Richmond Hill
2209 East Grace Street
Richmond VA 23223-7066
Mission Statement
   The mission of Richmond Hill is to advance the healing of metropolitan Richmond through hospitality, healing, prayer, racial reconciliation, and spiritual development.  
   Richmond Hill is an ecumenical Christian community and covenant fellowship which maintains a retreat center and place of prayer in the historic Monte Maria monastery on Church Hill in the center of metropolitan Richmond. A residential community of 12-15 persons keeps a daily rhythm of prayer and a common life, based on a common Rule of Life. 
   Richmond Hill's Community and covenant fellowship keep the monastery and its grounds in trust for the citizens of metropolitan Richmond. The gardens, chapel, and library are open to the public every day of the week except Monday before 4 p.m. Retreats and spiritual direction are available for individuals and groups of up to 40 persons. Our covenant fellowship is simply an open-ended group of persons from throughout greater Richmond who covenant to pray for the healing of the metropolitan city.  
   The Richmond Hill Community exists to provide a long-term and prayerful base for communication and mutual ministry among churches and individuals in metropolitan Richmond, crossing racial, economic, jurisdictional and denominational lines.  Prayer services and retreats are offered daily throughout the year, and groups who are holding their own retreats join together in prayer for the city before meals.  
   The Richmond Hill Community and fellowship work to support and develop relationships between churches and other groups, businesses, and governmental entities seeking to make metropolitan Richmond a healthy and just community. The relationships formed at Richmond Hill result in a number of projects in community and social ministry, including particularly ministry in public schools.
Leadership
CEO/Executive Director The Rev. Janie M. Walker
Board Chair Mr. Don Cowles
Board Chair Company Affiliation Retired VP, Reynolds Metals Corp.
Contact Information
Address 2209 East Grace Street
Richmond, VA 232237066
Telephone 804 783-7903
Fax 804 783-7957
E-mail administrator@richmondhillva.org
History and Background
Year of Incorporation 1986
Financial Summary
Revenue vs Expense Bar Graph - All Years
Expense Breakdown Bar Chart - All Years
 
 
Projected Revenue $887,792.00
Projected Expenses $887,792.00
Statements
Mission
   The mission of Richmond Hill is to advance the healing of metropolitan Richmond through hospitality, healing, prayer, racial reconciliation, and spiritual development.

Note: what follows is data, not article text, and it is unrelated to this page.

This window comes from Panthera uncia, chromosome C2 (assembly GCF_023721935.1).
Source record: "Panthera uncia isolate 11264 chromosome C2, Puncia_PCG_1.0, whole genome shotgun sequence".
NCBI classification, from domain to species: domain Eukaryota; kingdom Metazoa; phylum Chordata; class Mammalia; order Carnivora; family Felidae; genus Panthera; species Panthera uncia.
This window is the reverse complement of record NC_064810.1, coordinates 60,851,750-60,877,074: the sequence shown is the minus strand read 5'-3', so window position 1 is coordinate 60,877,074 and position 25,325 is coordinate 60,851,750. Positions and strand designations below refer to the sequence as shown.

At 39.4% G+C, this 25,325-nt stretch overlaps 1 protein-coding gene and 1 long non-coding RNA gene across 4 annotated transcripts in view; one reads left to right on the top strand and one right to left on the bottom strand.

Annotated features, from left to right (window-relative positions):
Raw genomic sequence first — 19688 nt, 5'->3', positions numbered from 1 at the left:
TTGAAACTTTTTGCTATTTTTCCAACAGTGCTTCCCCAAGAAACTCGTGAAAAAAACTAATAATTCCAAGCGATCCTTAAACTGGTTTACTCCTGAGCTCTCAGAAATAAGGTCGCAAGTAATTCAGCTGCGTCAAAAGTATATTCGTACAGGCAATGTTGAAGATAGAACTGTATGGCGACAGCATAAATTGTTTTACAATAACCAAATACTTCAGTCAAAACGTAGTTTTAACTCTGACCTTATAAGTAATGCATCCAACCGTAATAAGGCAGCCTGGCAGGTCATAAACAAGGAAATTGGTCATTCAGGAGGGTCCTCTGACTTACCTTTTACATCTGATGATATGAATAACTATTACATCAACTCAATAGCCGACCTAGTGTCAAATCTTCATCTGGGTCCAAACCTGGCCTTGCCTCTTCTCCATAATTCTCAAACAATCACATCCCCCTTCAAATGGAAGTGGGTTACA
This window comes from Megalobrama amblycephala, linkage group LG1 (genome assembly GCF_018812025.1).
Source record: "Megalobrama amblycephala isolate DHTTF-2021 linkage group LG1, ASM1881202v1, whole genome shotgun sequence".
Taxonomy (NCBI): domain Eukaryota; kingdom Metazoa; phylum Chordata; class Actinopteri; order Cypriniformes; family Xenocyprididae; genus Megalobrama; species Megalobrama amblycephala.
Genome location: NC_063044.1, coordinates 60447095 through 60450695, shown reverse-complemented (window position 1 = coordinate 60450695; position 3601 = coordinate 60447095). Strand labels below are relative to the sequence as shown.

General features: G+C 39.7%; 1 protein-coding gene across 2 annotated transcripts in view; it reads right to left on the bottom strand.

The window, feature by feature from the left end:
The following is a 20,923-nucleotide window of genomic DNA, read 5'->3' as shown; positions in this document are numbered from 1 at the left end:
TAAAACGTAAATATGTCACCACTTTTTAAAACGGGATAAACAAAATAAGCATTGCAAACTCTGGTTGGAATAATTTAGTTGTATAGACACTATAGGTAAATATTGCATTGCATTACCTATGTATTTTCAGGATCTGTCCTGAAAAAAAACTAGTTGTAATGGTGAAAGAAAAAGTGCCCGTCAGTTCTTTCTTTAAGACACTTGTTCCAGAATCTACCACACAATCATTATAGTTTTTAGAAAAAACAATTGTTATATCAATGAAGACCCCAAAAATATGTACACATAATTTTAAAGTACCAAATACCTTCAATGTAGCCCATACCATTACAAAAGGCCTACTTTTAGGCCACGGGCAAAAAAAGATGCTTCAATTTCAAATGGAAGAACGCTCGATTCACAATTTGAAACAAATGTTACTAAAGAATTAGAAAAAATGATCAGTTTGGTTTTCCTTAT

Richmond Hill is an ecumenical Christian community and covenant fellowship which maintains a retreat center and place of prayer in the historic Monte Maria monastery on Church Hill in the center of metropolitan Richmond. A residential community of 12-15 persons keeps a daily rhythm of prayer and a common life, based on a common Rule of Life. 
   Richmond Hill's Community and covenant fellowship keep the monastery and its grounds in trust for the citizens of metropolitan Richmond. The gardens, chapel, and library are open to the public every day of the week except Monday before 4 p.m. Retreats and spiritual direction are available for individuals and groups of up to 40 persons. Our covenant fellowship is simply an open-ended group of persons from throughout greater Richmond who covenant to pray for the healing of the metropolitan city.  
   The Richmond Hill Community exists to provide a long-term and prayerful base for communication and mutual ministry among churches and individuals in metropolitan Richmond, crossing racial, economic, jurisdictional and denominational lines.  Prayer services and retreats are offered daily throughout the year, and groups who are holding their own retreats join together in prayer for the city before meals.  
   The Richmond Hill Community and fellowship work to support and develop relationships between churches and other groups, businesses, and governmental entities seeking to make metropolitan Richmond a healthy and just community. The relationships formed at Richmond Hill result in a number of projects in community and social ministry, including particularly ministry in public schools.
Impact
Accomplishments:
 
 1. Richmond Hill's Armstrong Leadership Program celebrates its 10th Anniversary -  In 2004 Richmond Hill began a partnership with Armstrong High School to create the Armstrong Leadership Program for 36-52 students selected each school year from grades 9-12.  The program focuses on helping students achieve leadership excellence in their academic and professional endeavors through personal development, leadership training, mentoring, post-graduate preparation and services projects.

2. RVA Rapid Transit
 - Richmond Hill's RVA Rapid Transit is a community organization launched in 2013, composed of citizens of Metro Richmond dedicated to bringing efficient, modern mass transit to the greater Richmond region. In September, GRTC received a $24.9 Million federal grant to fund the Broad Street BRT project.  
 
3.  The Micah Initiative began its 11th year - The Micah Initiative is a partnership between faith communities and Richmond Public Schools that encourages mentoring, tutoring, and volunteering at the elementary school level through its vibrant network of more than 130 faith communities and 23 schools, so that every child believes, “I’m valuable.”
 
Goals: